Mental Mistakes

There were plenty of mental mistakes made by the Wildcats on Friday night, but none as inexcusable as Jarrius Wallace’ desperate break on a deep ball with less than a minute until halftime. Rather than breaking on the receiver and securing a tackle in-bounds (at minimum), Wallace disregarded the situation and attempted to intercept Montez’ pass. The untimely decision resulted in the Buffs jumping right back into the game’s driver seat, gaining momentum in the process. Fortunately, for Wallace’s sake, he had a dozen other teammates to help make up for his risky play. 

Don’t worry, I got you 

Josh Pollack missed the PAT after Tate’s third touchdown pass. Luckily, Arizona’s other kicker, Lucas Havrisik, bailed his buddy out by nailing a 55-yard field goal as time expired in the first half, putting the ‘Cats back in front, 26-24. Pollack’s miss was one of a handful of Arizona miscues across the board on Friday night. Havrisik, however, showed off the monster leg that got coaches drooling over his potential as a true freshman last season. 

His 50-yard kick didn’t just secure a halftime lead after a series of blunders by the Wildcats, it secured a two-point scoring lead moving forward, forcing the Buffs to likely go for broke at some point down the game’s final stretch. Despite hitting the back burner in recent weeks, Havrisik’s night wasn’t just limited to his big boot. He also initiated Arizona’s scoring, getting the ‘Cats on the board with a 49-yard successful try at the start of the second quarter.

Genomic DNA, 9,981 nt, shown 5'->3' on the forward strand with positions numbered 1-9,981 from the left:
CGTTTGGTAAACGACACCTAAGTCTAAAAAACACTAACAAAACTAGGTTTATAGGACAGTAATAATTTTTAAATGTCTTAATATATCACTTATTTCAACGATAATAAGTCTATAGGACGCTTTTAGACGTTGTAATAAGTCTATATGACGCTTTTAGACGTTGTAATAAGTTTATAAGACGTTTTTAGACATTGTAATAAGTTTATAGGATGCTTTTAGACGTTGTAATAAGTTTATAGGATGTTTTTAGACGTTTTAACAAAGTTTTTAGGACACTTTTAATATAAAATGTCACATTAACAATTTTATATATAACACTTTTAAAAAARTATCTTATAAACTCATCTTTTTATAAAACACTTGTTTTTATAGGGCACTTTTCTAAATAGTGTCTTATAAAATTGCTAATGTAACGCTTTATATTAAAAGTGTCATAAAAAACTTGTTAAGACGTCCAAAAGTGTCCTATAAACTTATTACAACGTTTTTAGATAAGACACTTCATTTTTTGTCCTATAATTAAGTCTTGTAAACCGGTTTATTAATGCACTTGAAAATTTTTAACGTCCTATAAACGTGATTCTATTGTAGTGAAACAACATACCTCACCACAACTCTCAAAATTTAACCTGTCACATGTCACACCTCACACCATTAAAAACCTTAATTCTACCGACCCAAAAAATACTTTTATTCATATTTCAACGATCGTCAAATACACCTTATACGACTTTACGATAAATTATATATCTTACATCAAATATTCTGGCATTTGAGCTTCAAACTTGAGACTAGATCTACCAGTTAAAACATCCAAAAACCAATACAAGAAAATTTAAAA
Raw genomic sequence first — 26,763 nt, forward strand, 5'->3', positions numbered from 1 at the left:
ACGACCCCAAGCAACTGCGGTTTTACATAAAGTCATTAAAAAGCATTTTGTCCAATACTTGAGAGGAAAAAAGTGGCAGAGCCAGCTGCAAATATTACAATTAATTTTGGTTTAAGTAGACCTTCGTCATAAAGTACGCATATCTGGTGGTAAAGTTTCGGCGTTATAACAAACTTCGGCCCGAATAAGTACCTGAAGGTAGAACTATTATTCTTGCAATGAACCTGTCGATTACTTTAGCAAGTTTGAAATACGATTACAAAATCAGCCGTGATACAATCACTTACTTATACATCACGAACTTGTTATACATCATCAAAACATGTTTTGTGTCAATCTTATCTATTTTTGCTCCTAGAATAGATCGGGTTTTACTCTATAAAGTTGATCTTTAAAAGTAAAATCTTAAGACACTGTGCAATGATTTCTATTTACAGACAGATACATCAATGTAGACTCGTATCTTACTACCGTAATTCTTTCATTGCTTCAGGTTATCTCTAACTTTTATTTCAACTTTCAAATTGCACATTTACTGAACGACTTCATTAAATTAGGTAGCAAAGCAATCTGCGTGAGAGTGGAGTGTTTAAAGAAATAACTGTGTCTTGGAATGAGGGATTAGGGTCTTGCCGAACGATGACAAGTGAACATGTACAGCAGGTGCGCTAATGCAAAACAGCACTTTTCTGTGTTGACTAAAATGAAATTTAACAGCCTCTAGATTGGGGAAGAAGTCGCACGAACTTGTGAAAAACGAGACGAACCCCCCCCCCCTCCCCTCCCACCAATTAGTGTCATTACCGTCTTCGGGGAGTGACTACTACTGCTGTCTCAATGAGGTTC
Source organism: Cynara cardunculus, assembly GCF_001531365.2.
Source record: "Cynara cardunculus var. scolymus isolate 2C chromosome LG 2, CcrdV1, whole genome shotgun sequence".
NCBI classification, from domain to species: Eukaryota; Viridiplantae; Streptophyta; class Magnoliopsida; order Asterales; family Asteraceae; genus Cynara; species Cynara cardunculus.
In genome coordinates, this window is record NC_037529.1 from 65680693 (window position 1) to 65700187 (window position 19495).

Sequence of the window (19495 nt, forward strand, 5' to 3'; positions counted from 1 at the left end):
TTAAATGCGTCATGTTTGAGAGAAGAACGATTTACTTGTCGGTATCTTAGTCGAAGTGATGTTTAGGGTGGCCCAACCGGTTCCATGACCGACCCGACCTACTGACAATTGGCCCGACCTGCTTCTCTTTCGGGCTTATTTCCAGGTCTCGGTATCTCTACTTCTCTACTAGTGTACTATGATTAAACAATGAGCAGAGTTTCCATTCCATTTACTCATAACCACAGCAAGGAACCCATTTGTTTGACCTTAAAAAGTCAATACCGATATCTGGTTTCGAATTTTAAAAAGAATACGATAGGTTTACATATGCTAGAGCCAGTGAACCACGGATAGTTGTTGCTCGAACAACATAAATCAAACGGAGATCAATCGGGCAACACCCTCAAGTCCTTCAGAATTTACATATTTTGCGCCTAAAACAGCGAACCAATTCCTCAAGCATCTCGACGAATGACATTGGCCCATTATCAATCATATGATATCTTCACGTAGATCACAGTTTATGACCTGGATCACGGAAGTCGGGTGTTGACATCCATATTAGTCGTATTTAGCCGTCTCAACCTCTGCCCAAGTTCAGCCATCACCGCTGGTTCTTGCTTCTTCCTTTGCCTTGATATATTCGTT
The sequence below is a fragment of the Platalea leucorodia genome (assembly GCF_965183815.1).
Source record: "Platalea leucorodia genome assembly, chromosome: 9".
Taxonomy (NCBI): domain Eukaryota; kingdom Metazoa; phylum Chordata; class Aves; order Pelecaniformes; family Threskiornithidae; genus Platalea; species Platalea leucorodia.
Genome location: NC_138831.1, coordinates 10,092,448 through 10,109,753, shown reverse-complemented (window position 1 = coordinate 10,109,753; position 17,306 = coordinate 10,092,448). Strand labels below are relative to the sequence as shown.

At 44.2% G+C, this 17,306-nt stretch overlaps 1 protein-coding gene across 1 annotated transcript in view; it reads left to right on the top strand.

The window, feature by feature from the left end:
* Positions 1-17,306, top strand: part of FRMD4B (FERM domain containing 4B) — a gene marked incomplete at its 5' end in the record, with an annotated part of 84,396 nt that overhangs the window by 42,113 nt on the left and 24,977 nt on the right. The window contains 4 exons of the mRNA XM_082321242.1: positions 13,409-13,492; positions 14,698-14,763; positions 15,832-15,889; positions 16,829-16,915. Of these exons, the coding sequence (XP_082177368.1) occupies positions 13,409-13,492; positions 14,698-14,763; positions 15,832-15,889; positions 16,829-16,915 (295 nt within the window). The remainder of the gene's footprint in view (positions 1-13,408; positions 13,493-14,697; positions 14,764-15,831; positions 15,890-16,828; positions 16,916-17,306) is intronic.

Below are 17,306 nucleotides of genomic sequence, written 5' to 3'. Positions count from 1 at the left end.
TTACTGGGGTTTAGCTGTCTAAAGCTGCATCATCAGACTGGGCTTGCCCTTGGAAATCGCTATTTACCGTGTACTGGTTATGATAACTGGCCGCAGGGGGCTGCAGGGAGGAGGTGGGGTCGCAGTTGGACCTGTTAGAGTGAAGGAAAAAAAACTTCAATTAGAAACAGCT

Pollack eventually redeemed himself with a 41-yard make of his own, extending Arizona’s lead to 35-31 with just over two minutes remaining in the third. Without Havrisik, though, Arizona’s special teams unit could have hurt its team more than it helped. 

Troy Young’s game-sealing INT

Safety Troy Young played sparingly on Friday night. He didn’t tally any tackles, nor did he log any pass breakups. He did, however, come up with Arizona’s best defensive play of the night – intercepting Buffs quarterback Montez on Colorado’s final offensive play of the game. 

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Arizona safety Troy Young (11) intercepts the incoming ball from Colorado ending with an incomplete pass for the buffs,p during the fourth quarter of the Arizona vs. Colorado game on Friday November 2, 2018. Wildcats win the game with a score of 42-34.

Facing third down deep in Arizona territory with the game on the line, down by eight, Colorado chucked its final efforts into the end zone rather than living to play one more down. Young was in prime position to make a play on the ball and secure the ‘Cats second win in a row. He launched into the air, high-pointed Montez’s pass, and landed right along the one-yard line. Arizona’s offense returned to action and managed to wind the clock all the way down to zero – leaning on bell-cow back J.J. Taylor in the process.